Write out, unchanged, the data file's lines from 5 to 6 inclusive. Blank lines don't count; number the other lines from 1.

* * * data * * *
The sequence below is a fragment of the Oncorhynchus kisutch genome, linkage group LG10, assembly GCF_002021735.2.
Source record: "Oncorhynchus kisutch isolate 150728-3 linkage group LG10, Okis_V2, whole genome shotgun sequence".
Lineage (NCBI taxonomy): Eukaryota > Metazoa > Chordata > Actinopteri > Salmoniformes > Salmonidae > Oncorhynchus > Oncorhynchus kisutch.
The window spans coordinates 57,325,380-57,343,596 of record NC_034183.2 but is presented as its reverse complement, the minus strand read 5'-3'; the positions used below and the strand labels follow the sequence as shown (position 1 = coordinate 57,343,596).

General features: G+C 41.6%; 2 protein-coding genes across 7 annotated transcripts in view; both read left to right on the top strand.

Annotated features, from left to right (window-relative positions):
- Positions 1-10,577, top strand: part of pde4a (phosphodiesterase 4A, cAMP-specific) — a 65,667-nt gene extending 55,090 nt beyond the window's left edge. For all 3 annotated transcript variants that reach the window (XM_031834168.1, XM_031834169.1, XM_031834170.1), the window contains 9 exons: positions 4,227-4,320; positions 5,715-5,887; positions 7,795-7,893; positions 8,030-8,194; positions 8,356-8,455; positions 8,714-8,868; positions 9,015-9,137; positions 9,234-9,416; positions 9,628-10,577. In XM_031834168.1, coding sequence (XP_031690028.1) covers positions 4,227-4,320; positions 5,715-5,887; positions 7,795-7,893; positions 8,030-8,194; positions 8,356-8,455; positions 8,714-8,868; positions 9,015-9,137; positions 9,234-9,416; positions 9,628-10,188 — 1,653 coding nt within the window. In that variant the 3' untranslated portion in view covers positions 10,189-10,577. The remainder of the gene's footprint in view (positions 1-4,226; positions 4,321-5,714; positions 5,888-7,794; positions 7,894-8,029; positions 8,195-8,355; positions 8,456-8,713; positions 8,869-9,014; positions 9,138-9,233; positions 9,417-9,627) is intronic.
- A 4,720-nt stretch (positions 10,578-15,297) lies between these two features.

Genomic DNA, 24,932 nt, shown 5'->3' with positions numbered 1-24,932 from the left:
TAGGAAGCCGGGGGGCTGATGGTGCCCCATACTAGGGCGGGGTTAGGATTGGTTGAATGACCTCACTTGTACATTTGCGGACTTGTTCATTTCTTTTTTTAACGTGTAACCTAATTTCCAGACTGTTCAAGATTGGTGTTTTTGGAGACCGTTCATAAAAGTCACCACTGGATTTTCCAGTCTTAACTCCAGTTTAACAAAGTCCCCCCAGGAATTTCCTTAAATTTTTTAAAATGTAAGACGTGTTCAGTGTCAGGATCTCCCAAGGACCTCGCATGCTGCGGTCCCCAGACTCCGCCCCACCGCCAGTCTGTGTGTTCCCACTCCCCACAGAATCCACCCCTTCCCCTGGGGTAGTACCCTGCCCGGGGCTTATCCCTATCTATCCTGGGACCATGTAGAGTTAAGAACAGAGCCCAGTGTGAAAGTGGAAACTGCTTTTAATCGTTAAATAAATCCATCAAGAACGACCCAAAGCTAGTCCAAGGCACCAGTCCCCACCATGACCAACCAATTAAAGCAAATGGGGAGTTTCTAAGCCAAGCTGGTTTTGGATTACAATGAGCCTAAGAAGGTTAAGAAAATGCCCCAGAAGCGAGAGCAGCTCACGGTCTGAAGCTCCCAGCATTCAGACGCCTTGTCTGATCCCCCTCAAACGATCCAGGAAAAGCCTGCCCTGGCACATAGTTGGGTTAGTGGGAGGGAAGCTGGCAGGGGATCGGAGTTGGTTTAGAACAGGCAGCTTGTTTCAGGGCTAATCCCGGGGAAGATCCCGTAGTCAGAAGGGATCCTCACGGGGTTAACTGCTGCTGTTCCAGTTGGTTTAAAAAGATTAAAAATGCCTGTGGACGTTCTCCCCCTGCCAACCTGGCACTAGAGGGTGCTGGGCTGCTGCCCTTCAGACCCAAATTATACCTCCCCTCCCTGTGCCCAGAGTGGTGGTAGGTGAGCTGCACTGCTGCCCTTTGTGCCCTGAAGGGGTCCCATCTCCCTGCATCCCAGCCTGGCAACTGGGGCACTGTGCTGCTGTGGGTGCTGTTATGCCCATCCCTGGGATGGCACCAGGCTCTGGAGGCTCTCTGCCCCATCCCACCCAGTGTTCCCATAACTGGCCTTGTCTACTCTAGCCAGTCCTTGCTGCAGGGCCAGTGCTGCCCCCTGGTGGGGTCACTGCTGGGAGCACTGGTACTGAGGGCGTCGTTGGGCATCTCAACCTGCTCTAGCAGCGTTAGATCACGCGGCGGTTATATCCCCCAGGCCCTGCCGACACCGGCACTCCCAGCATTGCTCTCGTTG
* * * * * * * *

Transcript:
General features: G+C 41.6%; 2 protein-coding genes across 7 annotated transcripts in view; both read left to right on the top strand.

Annotated features, from left to right (window-relative positions):